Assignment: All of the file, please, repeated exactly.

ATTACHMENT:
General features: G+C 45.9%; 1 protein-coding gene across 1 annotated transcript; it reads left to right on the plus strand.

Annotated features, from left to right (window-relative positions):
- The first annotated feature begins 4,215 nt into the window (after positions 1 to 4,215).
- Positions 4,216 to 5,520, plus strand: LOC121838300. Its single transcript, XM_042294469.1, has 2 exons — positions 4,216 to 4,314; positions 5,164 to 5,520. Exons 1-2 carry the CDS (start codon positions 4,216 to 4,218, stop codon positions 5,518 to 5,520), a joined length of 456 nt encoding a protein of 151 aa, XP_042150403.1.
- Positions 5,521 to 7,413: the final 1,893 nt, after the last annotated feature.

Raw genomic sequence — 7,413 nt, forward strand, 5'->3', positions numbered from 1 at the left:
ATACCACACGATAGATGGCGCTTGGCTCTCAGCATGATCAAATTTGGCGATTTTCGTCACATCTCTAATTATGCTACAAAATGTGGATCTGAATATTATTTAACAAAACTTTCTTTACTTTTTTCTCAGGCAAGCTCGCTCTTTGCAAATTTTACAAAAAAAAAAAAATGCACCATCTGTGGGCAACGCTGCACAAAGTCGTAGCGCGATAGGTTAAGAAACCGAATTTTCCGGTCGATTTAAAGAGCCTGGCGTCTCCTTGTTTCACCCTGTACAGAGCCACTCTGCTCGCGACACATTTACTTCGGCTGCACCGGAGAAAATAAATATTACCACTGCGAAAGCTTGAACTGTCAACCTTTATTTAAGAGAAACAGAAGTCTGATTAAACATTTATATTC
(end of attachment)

General features: G+C 45.9%; 1 protein-coding gene across 1 annotated transcript; it reads left to right on the plus strand.

Annotated features, from left to right (window-relative positions):
- The first annotated feature begins 4,215 nt into the window (after positions 1 to 4,215).
- Positions 4,216 to 5,520, plus strand: LOC121838300. Its single transcript, XM_042294469.1, has 2 exons — positions 4,216 to 4,314; positions 5,164 to 5,520. Exons 1-2 carry the CDS (start codon positions 4,216 to 4,218, stop codon positions 5,518 to 5,520), a joined length of 456 nt encoding a protein of 151 aa, XP_042150403.1.
- Positions 5,521 to 7,413: the final 1,893 nt, after the last annotated feature.

Raw genomic sequence — 7,413 nt, forward strand, 5'->3', positions numbered from 1 at the left:
ATACCACACGATAGATGGCGCTTGGCTCTCAGCATGATCAAATTTGGCGATTTTCGTCACATCTCTAATTATGCTACAAAATGTGGATCTGAATATTATTTAACAAAACTTTCTTTACTTTTTTCTCAGGCAAGCTCGCTCTTTGCAAATTTTACAAAAAAAAAAAAATGCACCATCTGTGGGCAACGCTGCACAAAGTCGTAGCGCGATAGGTTAAGAAACCGAATTTTCCGGTCGATTTAAAGAGCCTGGCGTCTCCTTGTTTCACCCTGTACAGAGCCACTCTGCTCGCGACACATTTACTTCGGCTGCACCGGAGAAAATAAATATTACCACTGCGAAAGCTTGAACTGTCAACCTTTATTTAAGAGAAACAGAAGTCTGATTAAACATTTATATTC